By Julie Lawrence Special to Published Oct 13, 2008 at 10:17 AM

October is Dining Month on All month, we're stuffed with restaurant reviews, special features, chef profiles and unique articles on everything food. Bon appetit!

Food is our focus right now as October is Dining Month on, but really, when aren't we thinking about it?

I've recently entered the world of wedding planning and, right off the bat, the catering has quickly become the No. 1 issue.

As long-time vegetarians, our immediate inclination is to have a meatless menu. But, when hosting a dinner for close to 200 people, we're struggling with how some guests, particularly the older, more traditional ones, might react to a soy substitute (or whatever else we'd choose)?

The obvious answer is to offer two dinner selections: one meat-based and one vegetarian. But then what about our several close friends who are vegan? Offer a third option. OK, now everyone's (potentially) happy, but we've driven up our costs. What about cutting it back to two options: meat and vegan? Fine, but then we can't have the Gorgonzola ravioli option my finance and I have been ogling for weeks. So now we're back to wanting just a vegetarian and vegan option, but are still concerned about the meat and potato set.

It's frustrating and the readers' responses to this week's Sunday Sound-off -- "Are there enough vegetarian restaurants?" -- got me thinking even more about it. I've noticed that, for whatever reason, diners are usually fairly divided on the subject. Vegetarians and vegans are often frustrated at their limited options, while some carnivores seem downright offended that veg-heads could be so demanding.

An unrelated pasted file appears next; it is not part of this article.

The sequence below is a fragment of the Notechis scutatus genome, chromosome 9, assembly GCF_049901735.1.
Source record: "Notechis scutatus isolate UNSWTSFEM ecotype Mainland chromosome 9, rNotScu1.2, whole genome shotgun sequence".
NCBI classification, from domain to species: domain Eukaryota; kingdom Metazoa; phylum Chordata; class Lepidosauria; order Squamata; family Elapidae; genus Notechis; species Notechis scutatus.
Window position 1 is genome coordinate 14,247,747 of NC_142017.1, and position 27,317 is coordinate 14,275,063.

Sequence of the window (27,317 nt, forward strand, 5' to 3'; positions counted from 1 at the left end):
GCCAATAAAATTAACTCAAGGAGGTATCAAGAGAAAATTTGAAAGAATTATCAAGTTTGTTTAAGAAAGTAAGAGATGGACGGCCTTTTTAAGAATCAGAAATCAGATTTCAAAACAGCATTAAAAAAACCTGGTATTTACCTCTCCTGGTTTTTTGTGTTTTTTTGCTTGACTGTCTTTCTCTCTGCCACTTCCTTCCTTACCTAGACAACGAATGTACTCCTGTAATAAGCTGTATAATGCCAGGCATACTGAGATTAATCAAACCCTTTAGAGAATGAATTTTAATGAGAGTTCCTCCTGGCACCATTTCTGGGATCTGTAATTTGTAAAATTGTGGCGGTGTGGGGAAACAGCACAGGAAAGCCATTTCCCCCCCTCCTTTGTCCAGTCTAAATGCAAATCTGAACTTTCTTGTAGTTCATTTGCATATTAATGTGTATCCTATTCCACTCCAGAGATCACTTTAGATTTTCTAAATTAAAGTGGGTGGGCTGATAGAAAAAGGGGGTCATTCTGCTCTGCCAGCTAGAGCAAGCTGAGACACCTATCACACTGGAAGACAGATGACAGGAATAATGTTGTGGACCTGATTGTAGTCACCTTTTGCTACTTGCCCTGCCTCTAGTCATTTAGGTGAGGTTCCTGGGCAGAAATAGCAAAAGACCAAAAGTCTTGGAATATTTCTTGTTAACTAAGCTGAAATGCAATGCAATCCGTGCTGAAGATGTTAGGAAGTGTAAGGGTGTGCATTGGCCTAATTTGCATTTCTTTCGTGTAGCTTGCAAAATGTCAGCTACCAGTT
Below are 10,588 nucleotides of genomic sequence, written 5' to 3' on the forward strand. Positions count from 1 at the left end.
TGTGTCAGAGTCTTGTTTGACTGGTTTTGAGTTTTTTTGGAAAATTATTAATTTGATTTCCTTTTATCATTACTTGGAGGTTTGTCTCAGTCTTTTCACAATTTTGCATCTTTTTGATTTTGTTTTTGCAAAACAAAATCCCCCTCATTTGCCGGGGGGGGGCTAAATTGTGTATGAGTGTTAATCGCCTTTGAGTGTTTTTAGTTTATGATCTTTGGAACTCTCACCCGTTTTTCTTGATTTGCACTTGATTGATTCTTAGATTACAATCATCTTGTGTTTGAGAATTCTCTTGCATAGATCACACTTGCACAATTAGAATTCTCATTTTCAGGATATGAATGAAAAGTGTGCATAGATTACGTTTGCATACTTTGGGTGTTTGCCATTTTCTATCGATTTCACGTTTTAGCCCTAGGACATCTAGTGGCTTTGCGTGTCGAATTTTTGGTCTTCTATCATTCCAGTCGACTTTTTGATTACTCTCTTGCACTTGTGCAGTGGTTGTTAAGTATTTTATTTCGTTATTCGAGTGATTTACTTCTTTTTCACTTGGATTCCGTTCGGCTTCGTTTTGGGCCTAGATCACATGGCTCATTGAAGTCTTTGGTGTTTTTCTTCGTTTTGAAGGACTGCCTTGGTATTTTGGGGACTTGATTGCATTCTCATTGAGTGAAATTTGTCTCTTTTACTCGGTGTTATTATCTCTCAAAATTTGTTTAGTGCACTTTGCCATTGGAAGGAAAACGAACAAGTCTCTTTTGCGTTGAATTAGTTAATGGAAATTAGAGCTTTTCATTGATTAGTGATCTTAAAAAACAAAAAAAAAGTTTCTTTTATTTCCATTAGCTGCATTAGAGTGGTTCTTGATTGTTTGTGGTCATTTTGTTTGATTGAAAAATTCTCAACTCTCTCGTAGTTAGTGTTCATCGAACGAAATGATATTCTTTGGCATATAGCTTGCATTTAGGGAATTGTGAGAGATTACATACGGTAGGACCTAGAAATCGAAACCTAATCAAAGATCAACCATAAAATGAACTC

This debate raises an interesting culinary query: what defines fine food? While our wedding isn't overly formal, we still want a sophisticated feel. But why do so many caterers seem to associate fine dining with tenderloin tips and chicken cordon bleu?

I asked Chef David Swanson, owner of Milwaukee's Braise Culinary School, about it and he said, "In this day and age vegetables and vegetable cookery take a back seat to the main protein, which is often a shame."

I agree, but shouldn't the taste and presentation of a dish, regardless of its ingredients, decide if the food is good?

The bottom line is that I want all my guests to be happy, but I can't decide if going totally meat-free is going to end up being more trouble than it's worth or if it's not a big deal and everyone will survive either way? After all, it's only one meal out of your life.

Julie Lawrence Special to staff writer Julie Lawrence grew up in Wauwatosa and has lived her whole life in the Milwaukee area.

As any “word nerd” can attest, you never know when inspiration will strike, so from a very early age Julie has rarely been seen sans pen and little notebook. At the University of Wisconsin-Milwaukee it seemed only natural that she major in journalism. When offered her an avenue to combine her writing and the city she knows and loves in late 2004, she knew it was meant to be. Around the office, she answers to a plethora of nicknames, including “Lar,” (short for “Larry,” which is short for “Lawrence”) as well as the mysteriously-sourced “Bill Murray.”